When cassava root meal was fed at levels of 22, 44 and 66% (Shimada, 1970) from 30 to 90 kg, performance was lowered, only, with the group fed the highest level. Cresswell (1978) found that diets based on cassava root meal may benefit from 0.2% methionine; its addition improved feed consumption and growth, and increased urinary thiocyanate excretion.
Researchers at CIAT have studied the effects of cassava/soya bean meal or maize/soya bean meal diets on swine reproduction. A consistent trend to produce smaller litters (8.4 vs. 10.0) when sows were fed on cassava meal (Maner, 1973; Gómez et al., 1976; Gómez, 1977) was attributed to a deficit of methionine. More recently, however, Gómez et al. (1984) showed that supplementation with 0.3% methionine did not improve reproductive performance and suggested that incorrect handling of the meal might have explained the difference (Table 5.13). Interestingly, piglet survival rate at 56 days on the methionine treatment was similar to that of maize.
Table 5.13. Cassava root meal* for pregnant-lactating gilts.
|Performance parameters||Maize||Cassava meal||Cassava meal plus 0.3% methionine|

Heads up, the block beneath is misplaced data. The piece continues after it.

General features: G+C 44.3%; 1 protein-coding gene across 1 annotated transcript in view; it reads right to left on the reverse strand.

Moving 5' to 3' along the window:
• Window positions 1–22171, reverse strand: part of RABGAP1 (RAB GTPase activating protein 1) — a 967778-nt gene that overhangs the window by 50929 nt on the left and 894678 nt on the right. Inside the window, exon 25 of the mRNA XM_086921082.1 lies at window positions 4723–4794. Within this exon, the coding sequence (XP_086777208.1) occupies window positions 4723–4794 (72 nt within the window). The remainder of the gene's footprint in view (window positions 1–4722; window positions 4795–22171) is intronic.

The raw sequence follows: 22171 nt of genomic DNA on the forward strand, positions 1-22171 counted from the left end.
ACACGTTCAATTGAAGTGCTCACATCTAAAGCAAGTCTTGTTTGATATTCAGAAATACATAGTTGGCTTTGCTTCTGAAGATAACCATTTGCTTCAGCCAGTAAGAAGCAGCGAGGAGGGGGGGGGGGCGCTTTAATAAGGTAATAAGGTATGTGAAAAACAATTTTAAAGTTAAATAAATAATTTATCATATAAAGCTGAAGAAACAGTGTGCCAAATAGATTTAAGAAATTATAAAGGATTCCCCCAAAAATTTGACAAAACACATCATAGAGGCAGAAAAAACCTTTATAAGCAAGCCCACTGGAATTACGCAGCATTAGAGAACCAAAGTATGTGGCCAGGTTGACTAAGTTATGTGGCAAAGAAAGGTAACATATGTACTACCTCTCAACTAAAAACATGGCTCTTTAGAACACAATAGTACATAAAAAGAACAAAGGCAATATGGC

|Average number piglets born||8.5||9.1||9.4|
|Average birth weight, kg||1.09||1.06||1.07|
|Piglets weaned/litter at 56 days||7.1||8.2||8.0|
|Average piglet weaning weight, kg||16.9||16.2||16.5|
Source: Gómez et al. (1984); * soya bean meal as protein supplement
Growth performance was lowered as the proportion of fresh cassava leaves was increased in the ration of growing/finishing pigs (Mahendranathan, 1971). This adverse effect was evidently due to the high level of hydrocyanic acid present in the fresh leaves, which affected the palatability. Additional attempts to use cassava leaf meal as a substitute for other protein supplements in swine diets have been less encouraging. CIAT (1978) and Alhassan and Odoi (1982) reported lower gains and poorer feed efficiency when cassava leaf meal was included at 20 and 40%, or at 20 and 30%, in diets for growing/finishing pigs, respectively (Table 5.14).
Ravindran (1990) substituted 10, 20 and 30% cassava leaf meal in a maize/soya bean meal diet for growing pigs and found that the average daily gains and feed efficiency decreased linearly with increasing levels of leaf meal. The performance of pigs fed a diet containing 10% cassava leaf meal was improved by the addition of methionine and additional energy supplementation. This same author emphasized that the relatively high crude protein level and lysine content of cassava leaves (See Tables 5.7 and 5.8) might justify the development of processing methods that would make this feed resource more competitive for swine production.
Table 5.14 Cassava leaf meal (CLM) as a supplement for swine rations
|0% CLM||20% CLM||40% CLM|
|Initial liveweight, kg||15.1||15.1||15.3|
|Final liveweight, kg||101.1||98.3||96.8|
|DM feed conversion||3.20||4.30||4.70|
Source: CIAT (1978)